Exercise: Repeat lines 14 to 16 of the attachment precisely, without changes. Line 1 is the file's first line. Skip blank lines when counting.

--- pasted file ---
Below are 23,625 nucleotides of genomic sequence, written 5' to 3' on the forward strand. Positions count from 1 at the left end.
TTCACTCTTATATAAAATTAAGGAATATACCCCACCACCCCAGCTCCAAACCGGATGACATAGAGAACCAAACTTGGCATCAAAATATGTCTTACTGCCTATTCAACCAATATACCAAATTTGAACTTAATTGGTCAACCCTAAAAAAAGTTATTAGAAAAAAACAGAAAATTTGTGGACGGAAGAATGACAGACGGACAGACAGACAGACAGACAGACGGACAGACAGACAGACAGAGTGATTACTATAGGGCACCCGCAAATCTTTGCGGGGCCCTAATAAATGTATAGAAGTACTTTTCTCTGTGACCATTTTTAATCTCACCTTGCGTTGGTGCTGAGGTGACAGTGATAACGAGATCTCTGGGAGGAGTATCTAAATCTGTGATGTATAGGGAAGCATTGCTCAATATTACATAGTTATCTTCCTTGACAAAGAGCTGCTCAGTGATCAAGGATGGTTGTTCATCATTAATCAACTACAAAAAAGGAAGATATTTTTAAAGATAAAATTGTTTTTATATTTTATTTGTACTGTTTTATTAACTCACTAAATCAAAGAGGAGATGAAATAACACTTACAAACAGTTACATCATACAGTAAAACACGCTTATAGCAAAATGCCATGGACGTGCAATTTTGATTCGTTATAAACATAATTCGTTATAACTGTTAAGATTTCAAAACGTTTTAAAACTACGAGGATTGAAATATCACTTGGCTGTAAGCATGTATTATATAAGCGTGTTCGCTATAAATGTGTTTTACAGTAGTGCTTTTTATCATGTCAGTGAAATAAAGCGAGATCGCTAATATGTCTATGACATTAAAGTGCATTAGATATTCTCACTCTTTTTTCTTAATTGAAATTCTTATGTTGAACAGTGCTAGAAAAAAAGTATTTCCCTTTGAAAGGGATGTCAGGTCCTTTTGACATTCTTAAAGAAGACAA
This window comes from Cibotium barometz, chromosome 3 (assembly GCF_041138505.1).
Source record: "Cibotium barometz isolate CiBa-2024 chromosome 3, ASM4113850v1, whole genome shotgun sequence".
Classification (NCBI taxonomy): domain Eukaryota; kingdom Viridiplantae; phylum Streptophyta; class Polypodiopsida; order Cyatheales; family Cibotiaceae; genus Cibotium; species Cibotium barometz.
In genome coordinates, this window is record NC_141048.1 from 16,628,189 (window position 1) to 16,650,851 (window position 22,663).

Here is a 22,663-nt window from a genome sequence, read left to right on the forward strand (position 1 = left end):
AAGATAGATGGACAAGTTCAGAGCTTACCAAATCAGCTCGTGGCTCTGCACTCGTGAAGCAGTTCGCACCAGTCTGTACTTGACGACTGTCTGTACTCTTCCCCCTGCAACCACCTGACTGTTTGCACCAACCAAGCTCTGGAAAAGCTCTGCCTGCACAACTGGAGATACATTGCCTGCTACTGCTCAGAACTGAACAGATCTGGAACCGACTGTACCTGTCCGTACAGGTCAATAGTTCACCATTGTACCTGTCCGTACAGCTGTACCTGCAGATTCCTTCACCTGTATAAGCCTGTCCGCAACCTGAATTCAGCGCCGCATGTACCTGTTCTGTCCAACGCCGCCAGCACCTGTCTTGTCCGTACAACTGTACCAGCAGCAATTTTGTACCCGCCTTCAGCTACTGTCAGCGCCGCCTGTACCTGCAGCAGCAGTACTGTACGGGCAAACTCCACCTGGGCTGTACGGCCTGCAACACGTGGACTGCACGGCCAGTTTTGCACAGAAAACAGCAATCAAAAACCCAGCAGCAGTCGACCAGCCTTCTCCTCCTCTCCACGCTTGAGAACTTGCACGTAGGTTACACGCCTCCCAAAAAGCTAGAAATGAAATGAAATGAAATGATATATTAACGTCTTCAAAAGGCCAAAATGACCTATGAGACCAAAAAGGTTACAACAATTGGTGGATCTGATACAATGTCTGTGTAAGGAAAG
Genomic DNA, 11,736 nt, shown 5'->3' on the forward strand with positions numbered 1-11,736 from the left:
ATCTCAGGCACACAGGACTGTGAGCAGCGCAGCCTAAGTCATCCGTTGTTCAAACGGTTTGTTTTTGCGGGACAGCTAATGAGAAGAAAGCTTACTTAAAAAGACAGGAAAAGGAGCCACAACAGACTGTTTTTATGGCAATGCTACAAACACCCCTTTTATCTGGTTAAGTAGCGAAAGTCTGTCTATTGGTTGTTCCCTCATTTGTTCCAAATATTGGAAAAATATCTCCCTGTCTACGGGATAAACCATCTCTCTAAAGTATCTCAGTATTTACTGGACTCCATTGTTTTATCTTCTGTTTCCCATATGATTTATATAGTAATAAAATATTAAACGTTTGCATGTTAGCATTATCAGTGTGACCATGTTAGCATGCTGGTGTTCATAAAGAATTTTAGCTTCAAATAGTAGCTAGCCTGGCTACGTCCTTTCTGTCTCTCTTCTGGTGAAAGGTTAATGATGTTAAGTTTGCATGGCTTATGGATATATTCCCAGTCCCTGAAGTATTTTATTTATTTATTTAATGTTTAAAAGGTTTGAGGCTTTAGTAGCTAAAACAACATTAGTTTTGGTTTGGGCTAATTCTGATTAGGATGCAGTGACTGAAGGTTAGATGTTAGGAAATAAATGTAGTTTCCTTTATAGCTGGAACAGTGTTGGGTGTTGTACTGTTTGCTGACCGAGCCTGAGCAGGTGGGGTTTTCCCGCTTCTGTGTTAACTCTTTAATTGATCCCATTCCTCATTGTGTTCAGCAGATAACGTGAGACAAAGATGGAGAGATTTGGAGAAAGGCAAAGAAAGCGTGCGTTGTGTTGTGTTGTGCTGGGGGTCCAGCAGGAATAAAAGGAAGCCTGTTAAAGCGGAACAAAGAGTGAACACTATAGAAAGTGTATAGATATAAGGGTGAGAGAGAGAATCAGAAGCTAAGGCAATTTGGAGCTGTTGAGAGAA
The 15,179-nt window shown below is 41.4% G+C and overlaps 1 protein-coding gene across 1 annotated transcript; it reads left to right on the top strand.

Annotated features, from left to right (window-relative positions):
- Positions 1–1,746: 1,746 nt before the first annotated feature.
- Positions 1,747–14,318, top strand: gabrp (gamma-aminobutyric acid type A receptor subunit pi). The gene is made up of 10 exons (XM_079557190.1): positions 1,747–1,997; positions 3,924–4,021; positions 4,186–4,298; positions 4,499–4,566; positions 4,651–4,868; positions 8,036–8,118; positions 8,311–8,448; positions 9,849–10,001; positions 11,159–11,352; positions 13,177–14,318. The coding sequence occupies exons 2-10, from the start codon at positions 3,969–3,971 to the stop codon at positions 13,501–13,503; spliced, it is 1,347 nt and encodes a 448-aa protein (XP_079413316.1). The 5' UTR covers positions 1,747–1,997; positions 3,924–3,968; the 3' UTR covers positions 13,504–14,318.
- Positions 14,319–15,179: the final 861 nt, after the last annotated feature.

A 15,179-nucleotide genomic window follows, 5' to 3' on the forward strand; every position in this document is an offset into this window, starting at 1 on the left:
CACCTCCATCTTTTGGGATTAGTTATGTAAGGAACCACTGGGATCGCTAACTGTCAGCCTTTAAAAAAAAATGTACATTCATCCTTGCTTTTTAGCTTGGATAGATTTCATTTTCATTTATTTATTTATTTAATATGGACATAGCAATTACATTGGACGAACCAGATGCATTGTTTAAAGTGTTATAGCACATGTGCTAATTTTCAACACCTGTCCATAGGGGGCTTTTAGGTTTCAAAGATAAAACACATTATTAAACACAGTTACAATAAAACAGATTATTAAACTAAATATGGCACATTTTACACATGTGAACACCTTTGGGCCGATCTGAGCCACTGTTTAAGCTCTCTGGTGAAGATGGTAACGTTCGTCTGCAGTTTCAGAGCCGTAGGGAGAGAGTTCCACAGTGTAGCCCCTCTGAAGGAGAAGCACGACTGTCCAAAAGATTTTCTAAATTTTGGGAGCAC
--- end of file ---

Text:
- Positions 1,747–14,318, top strand: gabrp (gamma-aminobutyric acid type A receptor subunit pi). The gene is made up of 10 exons (XM_079557190.1): positions 1,747–1,997; positions 3,924–4,021; positions 4,186–4,298; positions 4,499–4,566; positions 4,651–4,868; positions 8,036–8,118; positions 8,311–8,448; positions 9,849–10,001; positions 11,159–11,352; positions 13,177–14,318. The coding sequence occupies exons 2-10, from the start codon at positions 3,969–3,971 to the stop codon at positions 13,501–13,503; spliced, it is 1,347 nt and encodes a 448-aa protein (XP_079413316.1). The 5' UTR covers positions 1,747–1,997; positions 3,924–3,968; the 3' UTR covers positions 13,504–14,318.
- Positions 14,319–15,179: the final 861 nt, after the last annotated feature.

A 15,179-nucleotide genomic window follows, 5' to 3' on the forward strand; every position in this document is an offset into this window, starting at 1 on the left: